Kuma Miko - This strange story of a backwater girl and her talking bear friend barely missed the list hue hue. It's pretty adorable, often hilarious, but mostly just... genuinely upsetting? A must-watch for despair-moe connoisseurs.
Long Riders! - After the madness of Bakuon!!'s high school girls on motorcycles, the sanity of this college girls on bicycles story felt kinda fresh again. But really, it's just a standard "cute girls doing [hobby] things" show, a genre which rarely produces masterpieces, instead reliably giving us warm and pleasant shows like this.
Mahou Shoujo Ikusei Keikaku - This ambitious show in the "dark magic girl battles" legacy of Madoka does some cool stuff: I liked the ambiguity of power levels, the variety of the girls' real-life forms was neat, and the last episode was pretty satisfying... but oml it was SO EDGY, like every episode was edgier and more violent than the last, I really don't need to see any of that.
Musaigen no Phantom World - Kyoani fight scenes is maybe enough of a reason to watch this, and the cat episode was sick, but there really isn't much else lol. Really trainwrecky at times, but you know what they say about looking away~
Sansha Sanyou - This is a great slice of life show with lovable characters, funny plots, and surprisingly lively animation. It proved to be just a warm-up for Dogakobo's other work this year, but it's definitely still worth a watch.
Stella no Mahou - If New Game! was too "real", check out these cute girls doing nerdy doujin things. At its best, it captured the fever, camaraderie, and triumph of actual doujin game production. The rest of the time, it was pretty standard moe SoL, and that's fine too.
tanaka-kun wa itsumo kedaruge - I was told BL actually has the best girls, and it was true! And this had some great yuri too?? And really, is it not time for me to diversify? The overlap between BL and yuri includes some of my favorite elements... Okay, but why is there tons of het in this show too? Who asked for that?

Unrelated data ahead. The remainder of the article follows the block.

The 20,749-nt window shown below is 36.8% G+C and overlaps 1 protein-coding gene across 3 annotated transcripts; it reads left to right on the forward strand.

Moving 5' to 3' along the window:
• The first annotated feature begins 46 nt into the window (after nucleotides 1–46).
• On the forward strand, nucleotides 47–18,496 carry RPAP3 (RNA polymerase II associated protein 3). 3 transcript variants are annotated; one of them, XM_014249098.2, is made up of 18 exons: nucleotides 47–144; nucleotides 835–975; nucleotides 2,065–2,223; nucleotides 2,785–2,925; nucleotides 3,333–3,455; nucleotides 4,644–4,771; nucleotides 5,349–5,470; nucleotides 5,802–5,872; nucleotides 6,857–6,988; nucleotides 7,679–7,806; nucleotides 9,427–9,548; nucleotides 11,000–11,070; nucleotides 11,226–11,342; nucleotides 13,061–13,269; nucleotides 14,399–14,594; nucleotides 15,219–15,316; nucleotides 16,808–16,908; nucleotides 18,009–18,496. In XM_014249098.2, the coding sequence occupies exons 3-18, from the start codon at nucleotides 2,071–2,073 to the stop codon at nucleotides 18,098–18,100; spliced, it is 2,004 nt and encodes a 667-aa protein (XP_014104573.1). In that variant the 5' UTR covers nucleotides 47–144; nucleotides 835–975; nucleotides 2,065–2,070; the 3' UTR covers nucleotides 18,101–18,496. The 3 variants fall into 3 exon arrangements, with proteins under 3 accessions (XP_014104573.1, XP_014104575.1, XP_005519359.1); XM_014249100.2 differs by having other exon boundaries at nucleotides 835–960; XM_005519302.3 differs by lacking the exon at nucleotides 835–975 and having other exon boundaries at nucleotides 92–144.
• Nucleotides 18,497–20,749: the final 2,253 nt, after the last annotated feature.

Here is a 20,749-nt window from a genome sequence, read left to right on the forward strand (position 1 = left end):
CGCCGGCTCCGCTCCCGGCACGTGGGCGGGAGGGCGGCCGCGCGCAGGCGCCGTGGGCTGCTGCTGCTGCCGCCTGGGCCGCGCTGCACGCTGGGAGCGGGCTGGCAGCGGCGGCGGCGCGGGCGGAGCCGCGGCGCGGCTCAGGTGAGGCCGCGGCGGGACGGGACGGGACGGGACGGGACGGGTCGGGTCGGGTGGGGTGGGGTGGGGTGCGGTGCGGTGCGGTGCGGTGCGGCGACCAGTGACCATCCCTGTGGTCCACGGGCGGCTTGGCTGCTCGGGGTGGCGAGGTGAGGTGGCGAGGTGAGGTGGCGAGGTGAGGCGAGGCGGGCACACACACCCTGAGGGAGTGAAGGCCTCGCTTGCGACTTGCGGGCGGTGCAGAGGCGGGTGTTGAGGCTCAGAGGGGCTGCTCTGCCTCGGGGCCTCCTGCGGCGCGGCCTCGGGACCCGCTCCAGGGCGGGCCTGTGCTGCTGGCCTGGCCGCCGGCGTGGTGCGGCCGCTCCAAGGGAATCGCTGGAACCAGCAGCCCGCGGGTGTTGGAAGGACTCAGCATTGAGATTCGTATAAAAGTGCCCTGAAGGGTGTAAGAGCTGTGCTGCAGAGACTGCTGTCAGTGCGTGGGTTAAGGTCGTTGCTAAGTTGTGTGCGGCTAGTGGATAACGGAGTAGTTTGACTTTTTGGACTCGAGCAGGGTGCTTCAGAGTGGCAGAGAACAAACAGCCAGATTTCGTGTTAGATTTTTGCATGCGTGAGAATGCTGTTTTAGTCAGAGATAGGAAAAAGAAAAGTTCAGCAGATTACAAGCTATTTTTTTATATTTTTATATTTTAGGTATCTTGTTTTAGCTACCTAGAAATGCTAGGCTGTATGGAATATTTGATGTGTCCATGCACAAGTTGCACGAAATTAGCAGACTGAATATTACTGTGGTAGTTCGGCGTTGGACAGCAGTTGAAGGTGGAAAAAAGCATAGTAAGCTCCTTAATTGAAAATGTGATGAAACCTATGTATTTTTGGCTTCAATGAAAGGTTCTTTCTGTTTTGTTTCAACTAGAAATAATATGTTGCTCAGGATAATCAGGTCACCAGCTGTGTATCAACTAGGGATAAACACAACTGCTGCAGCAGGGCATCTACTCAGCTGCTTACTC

Okay, whew, that's it, that's enough. Or too much. Let's move onto the actual list!

10. Yuri!!! On Ice

Yes, I watched this. No, I wasn't tricked by the name. I watched it cause loads of people - including people that don't usually watch this "flavor" of anime, even people who don't really watch anime at all - kept telling me it was a great show. And it is! This is, before anything, a really solid competition show about figure skating: the crises of motivation are meaningful, the rivals are lovable (JJ Style!!), and the uncertainty of their success compelling. You truly feel their heartbreak and triumph, so what more could you want?

Well, if that was really all I wanted, I could have watched dozens of other shows. Shows with like, cute girls and stuff. But we aren't just about cute here; what truly sets Yuri!!! On Ice apart is its bold sexuality. Where so many series' fanservice is so inconsequential you can't even process it, the relationship between Yuri and Victor is explicit and meaningful. Moreover, that energy and gravity carries into the many skating sequences, infusing them with greater significance. It captures the intensity, fragility, and, most importantly, beauty, of the sport itself.